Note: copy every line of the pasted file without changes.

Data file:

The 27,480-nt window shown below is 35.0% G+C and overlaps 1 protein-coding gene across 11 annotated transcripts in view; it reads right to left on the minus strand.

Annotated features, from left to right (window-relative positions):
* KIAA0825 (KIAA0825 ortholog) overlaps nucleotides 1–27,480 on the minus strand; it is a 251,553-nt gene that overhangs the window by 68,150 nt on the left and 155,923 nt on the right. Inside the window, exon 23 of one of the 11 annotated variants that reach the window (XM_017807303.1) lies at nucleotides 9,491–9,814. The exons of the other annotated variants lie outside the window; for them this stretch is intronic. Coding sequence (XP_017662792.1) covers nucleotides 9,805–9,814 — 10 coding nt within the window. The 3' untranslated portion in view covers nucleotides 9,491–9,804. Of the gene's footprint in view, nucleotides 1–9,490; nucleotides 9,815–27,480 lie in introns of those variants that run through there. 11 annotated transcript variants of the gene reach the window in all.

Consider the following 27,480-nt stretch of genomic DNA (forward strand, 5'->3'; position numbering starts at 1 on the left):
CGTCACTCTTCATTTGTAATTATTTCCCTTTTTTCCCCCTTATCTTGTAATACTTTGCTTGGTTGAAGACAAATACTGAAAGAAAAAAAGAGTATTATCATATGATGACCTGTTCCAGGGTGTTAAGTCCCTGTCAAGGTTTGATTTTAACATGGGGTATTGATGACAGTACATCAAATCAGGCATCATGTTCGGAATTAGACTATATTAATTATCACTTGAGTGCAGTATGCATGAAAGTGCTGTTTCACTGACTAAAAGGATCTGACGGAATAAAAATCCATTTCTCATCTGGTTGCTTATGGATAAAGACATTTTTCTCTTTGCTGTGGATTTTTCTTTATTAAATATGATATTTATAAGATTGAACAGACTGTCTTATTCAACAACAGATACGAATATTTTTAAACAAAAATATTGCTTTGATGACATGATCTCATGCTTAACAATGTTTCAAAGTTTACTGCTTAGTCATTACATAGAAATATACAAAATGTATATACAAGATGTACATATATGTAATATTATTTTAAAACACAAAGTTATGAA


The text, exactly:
The 27,480-nt window shown below is 35.0% G+C and overlaps 1 protein-coding gene across 11 annotated transcripts in view; it reads right to left on the minus strand.

Annotated features, from left to right (window-relative positions):
* KIAA0825 (KIAA0825 ortholog) overlaps nucleotides 1–27,480 on the minus strand; it is a 251,553-nt gene that overhangs the window by 68,150 nt on the left and 155,923 nt on the right. Inside the window, exon 23 of one of the 11 annotated variants that reach the window (XM_017807303.1) lies at nucleotides 9,491–9,814. The exons of the other annotated variants lie outside the window; for them this stretch is intronic. Coding sequence (XP_017662792.1) covers nucleotides 9,805–9,814 — 10 coding nt within the window. The 3' untranslated portion in view covers nucleotides 9,491–9,804. Of the gene's footprint in view, nucleotides 1–9,490; nucleotides 9,815–27,480 lie in introns of those variants that run through there. 11 annotated transcript variants of the gene reach the window in all.

Consider the following 27,480-nt stretch of genomic DNA (forward strand, 5'->3'; position numbering starts at 1 on the left):
CGTCACTCTTCATTTGTAATTATTTCCCTTTTTTCCCCCTTATCTTGTAATACTTTGCTTGGTTGAAGACAAATACTGAAAGAAAAAAAGAGTATTATCATATGATGACCTGTTCCAGGGTGTTAAGTCCCTGTCAAGGTTTGATTTTAACATGGGGTATTGATGACAGTACATCAAATCAGGCATCATGTTCGGAATTAGACTATATTAATTATCACTTGAGTGCAGTATGCATGAAAGTGCTGTTTCACTGACTAAAAGGATCTGACGGAATAAAAATCCATTTCTCATCTGGTTGCTTATGGATAAAGACATTTTTCTCTTTGCTGTGGATTTTTCTTTATTAAATATGATATTTATAAGATTGAACAGACTGTCTTATTCAACAACAGATACGAATATTTTTAAACAAAAATATTGCTTTGATGACATGATCTCATGCTTAACAATGTTTCAAAGTTTACTGCTTAGTCATTACATAGAAATATACAAAATGTATATACAAGATGTACATATATGTAATATTATTTTAAAACACAAAGTTATGAA